The lady is in black, possibly in mourning. She is wearing a pretty black lace heavily beaded dress. A hair ornament in her hair, a corsage on her dress, and fingerless gloves complete her ensemble. The woman wears a serious expression and has piercing eyes. The lighting in this portrait is well done and highlights the woman and her dress. The photographer of this interesting cabinet card image is F. G. Wilhelmi who operated a photography studio in Urbana, Ohio. Fred G Wilhelmi, like many of photographer colleagues, got around. He appears to have begun his photography career in Cumberland, Maryland (1871-1880). He then practiced his trade in Urbana (1885-1889) and Cleveland (1890- 1900 or later). The dates provided are approximate and come from two guides about early Ohio photographers.


Published in: on January 2, 2017 at 12:15 pm  Comments (3)  
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3 CommentsLeave a comment

  1. I love this

  2. Great photo, but she’s definitely not in mourning! The lack of a veil or headdress, the low neckline, her jewelry, the flower corsage, the black lace on top of white fabric on her sleeves, and the almost shiny/sparkly looking trim on her skirt all say that this is a fashionable, dark-colored, dress. Mourning clothes were meant to make a woman look as much like a shadow/invisible as possible, so that people would respect her grief and not bother her with painful questions, and this dress is very attention-getting.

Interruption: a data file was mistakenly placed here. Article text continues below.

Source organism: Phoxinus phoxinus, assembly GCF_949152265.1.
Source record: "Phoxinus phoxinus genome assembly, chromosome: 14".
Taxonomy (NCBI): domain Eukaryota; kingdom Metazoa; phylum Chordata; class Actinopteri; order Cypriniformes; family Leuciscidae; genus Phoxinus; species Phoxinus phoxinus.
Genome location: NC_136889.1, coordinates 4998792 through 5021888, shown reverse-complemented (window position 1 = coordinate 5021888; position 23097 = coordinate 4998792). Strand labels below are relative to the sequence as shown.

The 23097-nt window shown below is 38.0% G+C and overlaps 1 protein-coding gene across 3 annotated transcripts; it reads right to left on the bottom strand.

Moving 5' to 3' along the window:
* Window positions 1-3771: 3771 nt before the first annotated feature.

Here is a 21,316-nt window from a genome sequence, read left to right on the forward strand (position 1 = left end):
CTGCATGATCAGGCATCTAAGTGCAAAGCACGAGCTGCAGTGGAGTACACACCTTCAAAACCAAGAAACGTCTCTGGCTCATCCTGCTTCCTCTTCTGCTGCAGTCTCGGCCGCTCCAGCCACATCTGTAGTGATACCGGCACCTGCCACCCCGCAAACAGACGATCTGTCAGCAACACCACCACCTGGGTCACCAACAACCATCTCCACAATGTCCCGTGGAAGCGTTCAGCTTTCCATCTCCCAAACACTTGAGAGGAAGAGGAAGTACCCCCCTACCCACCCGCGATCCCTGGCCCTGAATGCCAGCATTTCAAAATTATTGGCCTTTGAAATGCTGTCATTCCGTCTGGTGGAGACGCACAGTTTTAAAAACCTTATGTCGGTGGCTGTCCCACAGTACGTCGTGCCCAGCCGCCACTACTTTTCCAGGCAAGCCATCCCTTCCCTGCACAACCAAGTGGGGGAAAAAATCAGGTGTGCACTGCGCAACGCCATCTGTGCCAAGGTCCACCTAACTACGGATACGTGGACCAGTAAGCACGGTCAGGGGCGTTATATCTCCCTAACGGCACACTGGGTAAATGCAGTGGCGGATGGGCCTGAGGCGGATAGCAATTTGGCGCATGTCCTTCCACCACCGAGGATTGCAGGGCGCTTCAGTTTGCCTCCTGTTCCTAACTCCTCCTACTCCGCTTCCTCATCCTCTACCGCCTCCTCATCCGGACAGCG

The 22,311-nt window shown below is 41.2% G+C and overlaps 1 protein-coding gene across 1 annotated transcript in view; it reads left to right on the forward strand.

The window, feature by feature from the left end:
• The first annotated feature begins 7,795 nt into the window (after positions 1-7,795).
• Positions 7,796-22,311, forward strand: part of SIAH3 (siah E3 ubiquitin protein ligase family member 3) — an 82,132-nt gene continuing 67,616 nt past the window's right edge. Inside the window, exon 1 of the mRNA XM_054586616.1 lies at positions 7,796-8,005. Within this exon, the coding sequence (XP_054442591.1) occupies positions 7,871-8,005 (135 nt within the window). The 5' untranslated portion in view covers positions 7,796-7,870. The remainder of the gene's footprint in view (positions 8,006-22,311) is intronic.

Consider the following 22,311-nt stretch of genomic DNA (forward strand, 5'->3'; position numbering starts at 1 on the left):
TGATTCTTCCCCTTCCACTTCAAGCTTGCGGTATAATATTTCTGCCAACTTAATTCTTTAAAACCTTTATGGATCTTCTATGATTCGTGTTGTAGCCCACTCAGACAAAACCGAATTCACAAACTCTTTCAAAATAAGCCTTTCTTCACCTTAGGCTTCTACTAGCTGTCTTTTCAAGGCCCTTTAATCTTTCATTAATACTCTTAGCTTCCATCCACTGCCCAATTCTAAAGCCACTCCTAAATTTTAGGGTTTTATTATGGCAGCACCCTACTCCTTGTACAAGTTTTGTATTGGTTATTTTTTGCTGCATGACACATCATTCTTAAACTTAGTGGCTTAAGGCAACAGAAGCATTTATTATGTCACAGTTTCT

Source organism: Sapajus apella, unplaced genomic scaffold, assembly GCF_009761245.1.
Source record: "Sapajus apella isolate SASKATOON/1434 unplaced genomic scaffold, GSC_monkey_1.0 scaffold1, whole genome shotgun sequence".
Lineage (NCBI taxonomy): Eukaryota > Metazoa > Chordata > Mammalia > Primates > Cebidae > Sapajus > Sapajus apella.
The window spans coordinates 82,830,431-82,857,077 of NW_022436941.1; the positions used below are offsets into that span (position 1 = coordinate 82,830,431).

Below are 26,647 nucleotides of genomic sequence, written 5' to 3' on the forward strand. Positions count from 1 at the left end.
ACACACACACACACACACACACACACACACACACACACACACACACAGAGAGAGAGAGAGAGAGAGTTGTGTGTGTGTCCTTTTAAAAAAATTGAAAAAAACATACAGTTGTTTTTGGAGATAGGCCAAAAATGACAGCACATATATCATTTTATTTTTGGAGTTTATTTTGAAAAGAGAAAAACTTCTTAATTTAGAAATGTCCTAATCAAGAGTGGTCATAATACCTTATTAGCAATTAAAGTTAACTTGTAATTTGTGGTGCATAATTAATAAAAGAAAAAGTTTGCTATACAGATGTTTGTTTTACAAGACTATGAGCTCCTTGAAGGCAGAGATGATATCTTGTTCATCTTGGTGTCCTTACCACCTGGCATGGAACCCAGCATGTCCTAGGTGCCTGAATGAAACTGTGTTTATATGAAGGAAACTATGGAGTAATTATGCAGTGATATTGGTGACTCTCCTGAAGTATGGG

I’d say the photo dates to around 1886, and the flower corsage and very decorative nature of the dress might indicate that this is a photo taken for a special occasion. The young woman looks about the age to be a new college graduate, although she’s not wearing all white, or a cap and gown, or holding a diploma, and women’s colleges were still a very new and controversial thing in the 1880s. There is a piece of jewelry hanging from her bustline that could be a small watch, but it could also be an award pin of some kind; maybe that’s the reason for this picture being taken.

  3. What a lovely dress, wish clothing these days would be as lovely.

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